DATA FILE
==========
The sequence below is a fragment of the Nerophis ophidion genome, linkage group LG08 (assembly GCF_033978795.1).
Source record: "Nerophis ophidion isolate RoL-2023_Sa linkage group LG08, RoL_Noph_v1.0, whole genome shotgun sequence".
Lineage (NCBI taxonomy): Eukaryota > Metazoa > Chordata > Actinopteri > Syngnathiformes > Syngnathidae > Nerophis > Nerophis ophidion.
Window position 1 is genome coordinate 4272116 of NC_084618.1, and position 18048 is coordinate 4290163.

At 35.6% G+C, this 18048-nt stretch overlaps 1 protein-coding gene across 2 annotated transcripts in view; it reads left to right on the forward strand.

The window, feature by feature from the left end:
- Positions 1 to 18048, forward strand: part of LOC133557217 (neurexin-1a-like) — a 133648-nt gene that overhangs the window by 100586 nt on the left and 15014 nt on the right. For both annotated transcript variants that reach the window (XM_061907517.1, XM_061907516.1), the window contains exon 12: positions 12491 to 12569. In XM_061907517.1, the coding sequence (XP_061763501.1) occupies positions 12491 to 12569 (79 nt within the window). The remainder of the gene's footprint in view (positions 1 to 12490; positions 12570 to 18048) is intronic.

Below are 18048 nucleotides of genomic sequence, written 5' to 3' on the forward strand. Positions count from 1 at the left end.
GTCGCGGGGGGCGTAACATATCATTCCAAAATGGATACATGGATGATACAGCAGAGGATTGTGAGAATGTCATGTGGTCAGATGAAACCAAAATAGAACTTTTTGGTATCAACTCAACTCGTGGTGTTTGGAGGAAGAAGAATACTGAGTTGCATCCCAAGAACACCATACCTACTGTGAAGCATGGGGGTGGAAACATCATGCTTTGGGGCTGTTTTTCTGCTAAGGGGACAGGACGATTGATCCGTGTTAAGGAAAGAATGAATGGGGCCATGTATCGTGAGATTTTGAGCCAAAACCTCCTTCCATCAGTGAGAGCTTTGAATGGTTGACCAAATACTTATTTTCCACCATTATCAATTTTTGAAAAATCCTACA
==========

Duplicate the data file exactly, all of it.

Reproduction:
The sequence below is a fragment of the Nerophis ophidion genome, linkage group LG08 (assembly GCF_033978795.1).
Source record: "Nerophis ophidion isolate RoL-2023_Sa linkage group LG08, RoL_Noph_v1.0, whole genome shotgun sequence".
Lineage (NCBI taxonomy): Eukaryota > Metazoa > Chordata > Actinopteri > Syngnathiformes > Syngnathidae > Nerophis > Nerophis ophidion.
Window position 1 is genome coordinate 4272116 of NC_084618.1, and position 18048 is coordinate 4290163.

At 35.6% G+C, this 18048-nt stretch overlaps 1 protein-coding gene across 2 annotated transcripts in view; it reads left to right on the forward strand.

The window, feature by feature from the left end:
- Positions 1 to 18048, forward strand: part of LOC133557217 (neurexin-1a-like) — a 133648-nt gene that overhangs the window by 100586 nt on the left and 15014 nt on the right. For both annotated transcript variants that reach the window (XM_061907517.1, XM_061907516.1), the window contains exon 12: positions 12491 to 12569. In XM_061907517.1, the coding sequence (XP_061763501.1) occupies positions 12491 to 12569 (79 nt within the window). The remainder of the gene's footprint in view (positions 1 to 12490; positions 12570 to 18048) is intronic.

Below are 18048 nucleotides of genomic sequence, written 5' to 3' on the forward strand. Positions count from 1 at the left end.
GTCGCGGGGGGCGTAACATATCATTCCAAAATGGATACATGGATGATACAGCAGAGGATTGTGAGAATGTCATGTGGTCAGATGAAACCAAAATAGAACTTTTTGGTATCAACTCAACTCGTGGTGTTTGGAGGAAGAAGAATACTGAGTTGCATCCCAAGAACACCATACCTACTGTGAAGCATGGGGGTGGAAACATCATGCTTTGGGGCTGTTTTTCTGCTAAGGGGACAGGACGATTGATCCGTGTTAAGGAAAGAATGAATGGGGCCATGTATCGTGAGATTTTGAGCCAAAACCTCCTTCCATCAGTGAGAGCTTTGAATGGTTGACCAAATACTTATTTTCCACCATTATCAATTTTTGAAAAATCCTACA